The full moon rose like a pink balloon, sending rippling, shimmering pink flashes across the surface of the waters of Haraki Bay. As it rose further into the sky from behind the imposing presence of Feraklos castle, as yet still in silhouette as the sodium lights which illuminate it at night were yet to come on, the moon faded from a rich pink to a creamy yellow, then finally to its more familiar cool white. It was another one of those tingle-factor evenings, which Haraki has a habit of regularly serving up.
All that's required on such occasions is the right company, some excellent food and something wicked to drink. On this particular evening we were fortunate enough to have all three. Our good friends Freda and Jilly, two sisters from Leicestershire who we first encountered on my Symi excursion back in 2007, were here for their annual stay at the Atrium Palace Hotel in Kalathos and we'd decided to eat out on Haraki seafront. It was Sunday September 30th and it was still very hot.
After taking an aperitif and a few nibbles on the balcony at the hotel, the four of us piled into our car and we drove the short distance to Haraki. We'd been debating where to eat and it was Yvonne-Maria who'd reminded us that one of our favourite tavernas, the Paradosi on Haraki front, which had closed down the year before last and sadly was closed for all of last year's season, was open again under a different name. Right next to the Style Bar, the Paradosi used to be excellent and was one of the few tavernas where we knew we'd be able to order revitho-keftedes, or chick-pea rissoles/fritters. Walking along Haraki promenade we were happy to see a healthy clutch of diners seated on the waterfront and the new sign naming the recently re-opened taverna read "To Spitaki" which means, "The Little House." Not to be confused with the taverna in Pefkos of the same name.
We instantly took a liking to the place as the waiter who attended to us was very friendly, not "in your face" but always there if we needed him. Freda and Jilly both opted for the Tsipoura (Sea Bream) done over charcoal, whilst my wife and I selected an array of different starters and one swordfish steak between us. By the time the table was laden with all the stuff which we'd all ordered we realised that we'd probably overdone it, but, what the heck, there was no hurry! The fish dishes were absolutely beautiful, a fact which we all remarked on and also communicated to the waiter. How daft of us not to have asked his name. Still, next time.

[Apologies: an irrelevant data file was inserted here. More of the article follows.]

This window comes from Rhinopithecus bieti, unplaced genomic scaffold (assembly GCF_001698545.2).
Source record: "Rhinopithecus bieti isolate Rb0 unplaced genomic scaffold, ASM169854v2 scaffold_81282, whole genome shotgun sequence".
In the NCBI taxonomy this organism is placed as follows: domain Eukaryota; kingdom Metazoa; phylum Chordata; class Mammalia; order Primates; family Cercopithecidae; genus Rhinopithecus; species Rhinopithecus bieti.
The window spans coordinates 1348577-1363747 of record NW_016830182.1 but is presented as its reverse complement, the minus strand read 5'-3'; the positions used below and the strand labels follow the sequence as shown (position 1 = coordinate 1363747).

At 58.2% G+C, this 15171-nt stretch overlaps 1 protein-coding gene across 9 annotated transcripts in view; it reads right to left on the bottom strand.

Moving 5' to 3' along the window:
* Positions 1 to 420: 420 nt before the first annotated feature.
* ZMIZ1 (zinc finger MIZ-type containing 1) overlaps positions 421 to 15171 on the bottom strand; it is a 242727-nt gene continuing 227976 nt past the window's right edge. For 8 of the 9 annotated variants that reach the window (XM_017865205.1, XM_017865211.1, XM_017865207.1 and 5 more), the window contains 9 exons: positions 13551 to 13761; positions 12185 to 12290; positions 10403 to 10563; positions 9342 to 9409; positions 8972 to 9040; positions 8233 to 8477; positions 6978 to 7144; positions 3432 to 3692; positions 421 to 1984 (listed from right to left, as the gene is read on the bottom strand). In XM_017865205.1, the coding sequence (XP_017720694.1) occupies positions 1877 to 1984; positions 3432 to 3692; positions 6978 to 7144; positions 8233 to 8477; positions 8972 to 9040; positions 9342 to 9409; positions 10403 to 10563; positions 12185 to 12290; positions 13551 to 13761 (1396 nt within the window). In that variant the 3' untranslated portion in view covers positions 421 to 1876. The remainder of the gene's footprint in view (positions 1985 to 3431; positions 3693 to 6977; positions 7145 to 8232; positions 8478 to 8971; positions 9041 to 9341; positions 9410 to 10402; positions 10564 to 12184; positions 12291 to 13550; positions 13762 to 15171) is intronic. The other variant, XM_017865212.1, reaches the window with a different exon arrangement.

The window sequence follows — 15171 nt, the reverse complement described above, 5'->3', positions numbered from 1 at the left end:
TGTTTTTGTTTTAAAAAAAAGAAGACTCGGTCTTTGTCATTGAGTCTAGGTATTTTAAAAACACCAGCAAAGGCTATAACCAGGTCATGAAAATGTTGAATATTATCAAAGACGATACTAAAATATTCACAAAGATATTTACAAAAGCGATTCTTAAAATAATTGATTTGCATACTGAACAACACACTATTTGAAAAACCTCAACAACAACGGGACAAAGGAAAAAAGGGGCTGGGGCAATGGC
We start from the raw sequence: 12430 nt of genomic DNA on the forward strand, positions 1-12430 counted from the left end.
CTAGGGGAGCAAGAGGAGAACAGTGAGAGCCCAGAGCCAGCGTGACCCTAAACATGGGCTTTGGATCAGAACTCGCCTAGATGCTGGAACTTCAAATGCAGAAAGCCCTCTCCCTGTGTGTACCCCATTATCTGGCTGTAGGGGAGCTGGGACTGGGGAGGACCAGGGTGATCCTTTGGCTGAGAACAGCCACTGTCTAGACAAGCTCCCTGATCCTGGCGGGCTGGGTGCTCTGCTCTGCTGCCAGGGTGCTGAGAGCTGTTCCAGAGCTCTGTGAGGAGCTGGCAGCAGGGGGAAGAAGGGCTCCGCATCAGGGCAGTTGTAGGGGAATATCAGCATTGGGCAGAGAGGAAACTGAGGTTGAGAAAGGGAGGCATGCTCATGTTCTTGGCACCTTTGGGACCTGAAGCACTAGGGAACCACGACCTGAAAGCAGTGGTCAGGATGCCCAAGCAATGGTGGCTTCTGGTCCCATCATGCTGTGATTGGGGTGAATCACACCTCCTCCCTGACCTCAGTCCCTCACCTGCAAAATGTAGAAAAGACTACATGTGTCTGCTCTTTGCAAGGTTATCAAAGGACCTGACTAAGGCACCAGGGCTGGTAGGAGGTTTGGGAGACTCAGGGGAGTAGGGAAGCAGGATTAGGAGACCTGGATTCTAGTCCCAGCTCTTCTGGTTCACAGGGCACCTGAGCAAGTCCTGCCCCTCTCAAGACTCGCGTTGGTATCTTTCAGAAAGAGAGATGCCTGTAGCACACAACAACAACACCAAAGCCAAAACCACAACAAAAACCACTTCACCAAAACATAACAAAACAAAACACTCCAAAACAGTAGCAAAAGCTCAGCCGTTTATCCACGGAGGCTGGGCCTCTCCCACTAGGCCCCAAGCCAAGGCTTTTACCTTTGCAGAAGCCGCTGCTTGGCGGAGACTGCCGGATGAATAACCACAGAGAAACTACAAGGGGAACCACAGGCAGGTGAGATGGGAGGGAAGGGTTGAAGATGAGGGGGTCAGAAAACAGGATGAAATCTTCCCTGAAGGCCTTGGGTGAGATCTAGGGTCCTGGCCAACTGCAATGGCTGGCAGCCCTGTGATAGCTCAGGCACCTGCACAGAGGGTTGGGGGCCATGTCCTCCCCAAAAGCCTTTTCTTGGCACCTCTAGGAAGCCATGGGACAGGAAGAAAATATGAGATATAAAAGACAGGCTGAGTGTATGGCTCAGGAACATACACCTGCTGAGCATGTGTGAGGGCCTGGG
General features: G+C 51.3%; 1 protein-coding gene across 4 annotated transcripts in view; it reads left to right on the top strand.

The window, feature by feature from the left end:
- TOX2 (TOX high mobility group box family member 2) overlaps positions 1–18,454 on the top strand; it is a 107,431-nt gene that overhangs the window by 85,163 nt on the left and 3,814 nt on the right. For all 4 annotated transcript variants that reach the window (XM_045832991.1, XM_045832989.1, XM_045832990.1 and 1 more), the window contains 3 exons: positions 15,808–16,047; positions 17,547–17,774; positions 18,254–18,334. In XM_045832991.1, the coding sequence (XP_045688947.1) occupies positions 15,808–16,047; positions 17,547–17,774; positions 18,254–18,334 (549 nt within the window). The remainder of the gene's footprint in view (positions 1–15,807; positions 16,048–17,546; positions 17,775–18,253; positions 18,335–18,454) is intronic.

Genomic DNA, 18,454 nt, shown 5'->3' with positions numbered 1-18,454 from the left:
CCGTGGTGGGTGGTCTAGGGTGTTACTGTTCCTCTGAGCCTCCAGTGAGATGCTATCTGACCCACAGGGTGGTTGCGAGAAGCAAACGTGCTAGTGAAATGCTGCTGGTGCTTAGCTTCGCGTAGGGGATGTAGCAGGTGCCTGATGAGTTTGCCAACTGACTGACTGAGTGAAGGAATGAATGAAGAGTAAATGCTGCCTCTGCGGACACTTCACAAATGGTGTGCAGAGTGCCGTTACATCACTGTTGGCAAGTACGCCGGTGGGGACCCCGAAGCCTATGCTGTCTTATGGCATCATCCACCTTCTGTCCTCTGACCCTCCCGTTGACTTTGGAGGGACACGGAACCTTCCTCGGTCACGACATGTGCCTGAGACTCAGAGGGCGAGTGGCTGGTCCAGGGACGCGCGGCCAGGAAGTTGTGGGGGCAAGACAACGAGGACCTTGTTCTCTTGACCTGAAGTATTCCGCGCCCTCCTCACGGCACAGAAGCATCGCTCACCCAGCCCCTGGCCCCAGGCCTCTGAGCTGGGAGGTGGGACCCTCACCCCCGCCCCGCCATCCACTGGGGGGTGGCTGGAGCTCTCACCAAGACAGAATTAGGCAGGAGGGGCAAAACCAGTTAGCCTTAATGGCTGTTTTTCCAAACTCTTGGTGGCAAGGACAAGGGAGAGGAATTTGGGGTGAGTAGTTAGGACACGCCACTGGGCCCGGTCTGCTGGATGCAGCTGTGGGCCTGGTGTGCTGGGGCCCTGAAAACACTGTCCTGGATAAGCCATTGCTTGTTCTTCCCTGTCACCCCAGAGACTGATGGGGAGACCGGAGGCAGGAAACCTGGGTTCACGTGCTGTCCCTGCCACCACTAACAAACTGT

When you have a view like the one afforded you on Haraki front, on a night which is illuminated by a full moon, there's little else anyone could wish for. The night sky reached a stage of complete blackness and the lights of Feraklos castle came on, to add the perfect backdrop to the scene. A lot of Greeks came to eat in the taverna too, a fact which also boosted our opinion that we'd made a good choice.
By the time we'd all stuffed ourselves rather too much, we called for the bill, which arrived only after we'd first been presented with a dish of fresh fruit - on the house. When we finally did get up, with difficulty, to stroll back along the front and through the lane to the car park, the man who'd waited on us came to bid us goodnight, so we introduced ourselves properly this time, along with our two lady friends, and thus began a banter which ended up in the four of us falling about. He asked us to hold on while he fetched the chef, who was also the new owner, and a rotund, jolly man with a huge grin approached, shook our hands and insisted that we sit down again for a glass of Skinos Mastiko, a digestif, made from the tree that only grows on the island of Chios and nowhere else in the world. If you haven't tried this, you must, you simply must.
All in all a perfect evening, made all the more enjoyable by the way we always seem to click with Freda and Jilly. There's never a lull in the conversation when the four of us get together. It was rather special too that we could also have a farewell drink with them before they went back to the UK up at the Atmosphere Bar in Lindos, along with our mutual friend Linda, also lives on the island, before bidding the ladies bye bye until next year.
Haraki is still in safe hands folks. The Spitaki proves it.